Shelters Overwhelmed With Cats During Colder Months

cats in shelters

Photo by fotocelia via Getty

The holiday season is one where many of us are appreciating our pets. Sales for holiday-themed treats and toys skyrocket, and many people ensure their cat has a present waiting for them along with human family members. Just as common are gifts of holiday kittens or puppies. But tragically, many of these animals given as gifts don’t stay for long in their new homes. Unprepared pet parents may feel overwhelmed, lose the novelty of a new animal, or they may have not wanted the animal in the first place. And many cats who weren’t indoor pets to begin with are taken to the shelter out of fear for their health during the cold temperatures. Regardless, the sad truth is that shortly after the holiday boom of many animals leaving the shelter, the shelter is just as quickly overwhelmed again.

Family pets stuck in the shelter

Aberdeen Area Humane Society, a South Dakota animal shelter, says they’ve seen an increase in surrenders during the colder months of the year, particularly felines. “We see a different type of surrender,” said Elaine Schaible, the Aberdeen Area Humane Society Shelter Manager. “We see more adult cats this time of year, you know, ‘Oh I’ve been taking care of this cat all summer, and now it’s getting cold so I’d really like to bring him in.’”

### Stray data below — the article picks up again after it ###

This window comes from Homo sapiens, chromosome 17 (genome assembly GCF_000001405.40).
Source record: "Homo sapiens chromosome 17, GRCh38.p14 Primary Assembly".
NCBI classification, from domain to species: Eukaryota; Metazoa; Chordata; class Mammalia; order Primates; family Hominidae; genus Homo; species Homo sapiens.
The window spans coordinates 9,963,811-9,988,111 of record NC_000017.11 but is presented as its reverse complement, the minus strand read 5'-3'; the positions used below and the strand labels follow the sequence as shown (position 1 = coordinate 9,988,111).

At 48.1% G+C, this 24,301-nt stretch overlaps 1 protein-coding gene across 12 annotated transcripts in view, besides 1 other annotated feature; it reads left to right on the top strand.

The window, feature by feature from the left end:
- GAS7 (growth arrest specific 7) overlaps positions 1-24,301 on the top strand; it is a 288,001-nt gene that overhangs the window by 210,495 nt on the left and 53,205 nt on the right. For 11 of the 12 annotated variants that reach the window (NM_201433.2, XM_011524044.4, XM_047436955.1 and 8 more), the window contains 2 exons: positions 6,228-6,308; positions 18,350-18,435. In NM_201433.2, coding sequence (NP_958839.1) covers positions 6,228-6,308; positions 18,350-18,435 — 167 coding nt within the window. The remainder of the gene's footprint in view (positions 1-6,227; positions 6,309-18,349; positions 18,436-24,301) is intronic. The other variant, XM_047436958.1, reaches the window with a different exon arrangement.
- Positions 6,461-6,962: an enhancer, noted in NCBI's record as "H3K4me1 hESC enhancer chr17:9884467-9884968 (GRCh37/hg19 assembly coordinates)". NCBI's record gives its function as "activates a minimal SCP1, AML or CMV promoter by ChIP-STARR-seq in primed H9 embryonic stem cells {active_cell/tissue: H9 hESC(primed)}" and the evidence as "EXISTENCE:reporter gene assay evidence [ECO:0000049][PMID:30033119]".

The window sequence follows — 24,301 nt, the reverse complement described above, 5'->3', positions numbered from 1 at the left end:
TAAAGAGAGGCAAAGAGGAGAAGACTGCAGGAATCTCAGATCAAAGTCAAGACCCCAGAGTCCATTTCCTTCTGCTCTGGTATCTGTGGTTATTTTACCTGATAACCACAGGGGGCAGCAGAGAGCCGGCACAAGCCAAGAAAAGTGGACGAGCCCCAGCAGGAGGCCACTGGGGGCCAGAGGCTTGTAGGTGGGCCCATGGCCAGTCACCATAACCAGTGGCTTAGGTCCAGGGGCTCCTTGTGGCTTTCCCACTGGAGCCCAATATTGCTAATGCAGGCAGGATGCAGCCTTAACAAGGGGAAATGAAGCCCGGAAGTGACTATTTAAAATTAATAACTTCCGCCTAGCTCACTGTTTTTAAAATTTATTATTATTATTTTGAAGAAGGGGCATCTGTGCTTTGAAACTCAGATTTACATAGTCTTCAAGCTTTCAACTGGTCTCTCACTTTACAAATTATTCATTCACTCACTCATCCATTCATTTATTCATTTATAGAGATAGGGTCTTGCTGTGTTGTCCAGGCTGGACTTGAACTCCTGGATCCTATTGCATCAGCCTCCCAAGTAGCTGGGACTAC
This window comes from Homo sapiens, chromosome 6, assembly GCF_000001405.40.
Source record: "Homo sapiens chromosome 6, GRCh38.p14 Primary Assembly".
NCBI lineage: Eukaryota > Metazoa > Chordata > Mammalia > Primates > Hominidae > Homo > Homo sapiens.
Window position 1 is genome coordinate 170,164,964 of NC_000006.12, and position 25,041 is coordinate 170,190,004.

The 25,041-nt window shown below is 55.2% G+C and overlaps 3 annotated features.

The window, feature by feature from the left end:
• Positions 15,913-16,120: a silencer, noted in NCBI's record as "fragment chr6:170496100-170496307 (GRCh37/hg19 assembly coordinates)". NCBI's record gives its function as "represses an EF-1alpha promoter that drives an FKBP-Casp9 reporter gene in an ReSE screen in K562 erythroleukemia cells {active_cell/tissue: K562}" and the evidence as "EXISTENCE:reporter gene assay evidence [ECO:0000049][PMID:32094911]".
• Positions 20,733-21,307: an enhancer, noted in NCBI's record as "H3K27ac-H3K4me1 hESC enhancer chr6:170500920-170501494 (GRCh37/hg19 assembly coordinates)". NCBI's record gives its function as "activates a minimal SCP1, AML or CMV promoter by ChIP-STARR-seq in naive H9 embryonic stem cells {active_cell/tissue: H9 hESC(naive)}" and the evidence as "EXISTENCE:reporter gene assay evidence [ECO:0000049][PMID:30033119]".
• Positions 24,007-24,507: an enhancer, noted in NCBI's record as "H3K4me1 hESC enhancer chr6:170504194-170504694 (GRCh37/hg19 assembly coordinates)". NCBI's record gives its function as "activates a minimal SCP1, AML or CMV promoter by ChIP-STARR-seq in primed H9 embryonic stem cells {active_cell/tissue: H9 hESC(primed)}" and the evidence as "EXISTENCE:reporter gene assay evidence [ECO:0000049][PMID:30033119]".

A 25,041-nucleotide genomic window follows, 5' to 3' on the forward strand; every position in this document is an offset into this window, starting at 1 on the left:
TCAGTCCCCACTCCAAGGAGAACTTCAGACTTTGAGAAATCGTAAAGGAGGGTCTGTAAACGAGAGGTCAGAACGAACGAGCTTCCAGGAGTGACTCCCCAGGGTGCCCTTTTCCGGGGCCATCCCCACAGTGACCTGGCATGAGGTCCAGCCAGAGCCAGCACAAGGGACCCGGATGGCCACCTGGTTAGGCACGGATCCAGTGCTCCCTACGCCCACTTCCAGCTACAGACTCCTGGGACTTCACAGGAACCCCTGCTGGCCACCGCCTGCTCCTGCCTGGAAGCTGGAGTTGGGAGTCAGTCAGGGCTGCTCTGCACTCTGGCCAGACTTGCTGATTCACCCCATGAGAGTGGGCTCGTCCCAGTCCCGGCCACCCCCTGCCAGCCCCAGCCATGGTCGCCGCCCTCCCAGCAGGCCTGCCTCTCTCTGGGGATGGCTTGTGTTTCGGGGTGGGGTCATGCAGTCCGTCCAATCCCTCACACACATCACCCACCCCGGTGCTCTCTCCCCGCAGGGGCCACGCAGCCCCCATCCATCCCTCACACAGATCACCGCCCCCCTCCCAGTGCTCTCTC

While some feral cats may be used to the temperatures, concerned cat lovers’ fears are not unfounded. Cats are susceptible to frostbite and other winter dangers. Other summer comforts, like readily available food and unfrozen water sources, may be unavailable to outdoor cats.

Shelters often experience a boom of what were ‘Christmas kittens’ four to six months after the holidays. So for struggling shelters, the worst is unfortunately yet to come.

Helping cats through the winter

If you’re concerned about rising numbers at your local animal shelter, the best way you can help is by adopting or fostering. If you know you can provide time and love, but you’re not sure if your finances, fostering may be a good option. Many shelters provide food, toys, and vet care, leaving you only responsible for the cat’s emotional and housing needs. Volunteering is a great option for those who can do neither. You can lighten the load on overworked shelter staff without bringing a new pet home.

Concerned about outdoor cats in your area? If you are unable to bring them to a shelter, consider providing an outdoor shelter. Even a large storage bin can be turned into a cozy house for a cat in need. Consider asking a local TNR or feral cat care chapter if you can help. If you find a cat who has suffered frostbite or other ailments from the cold, bring them to a vet.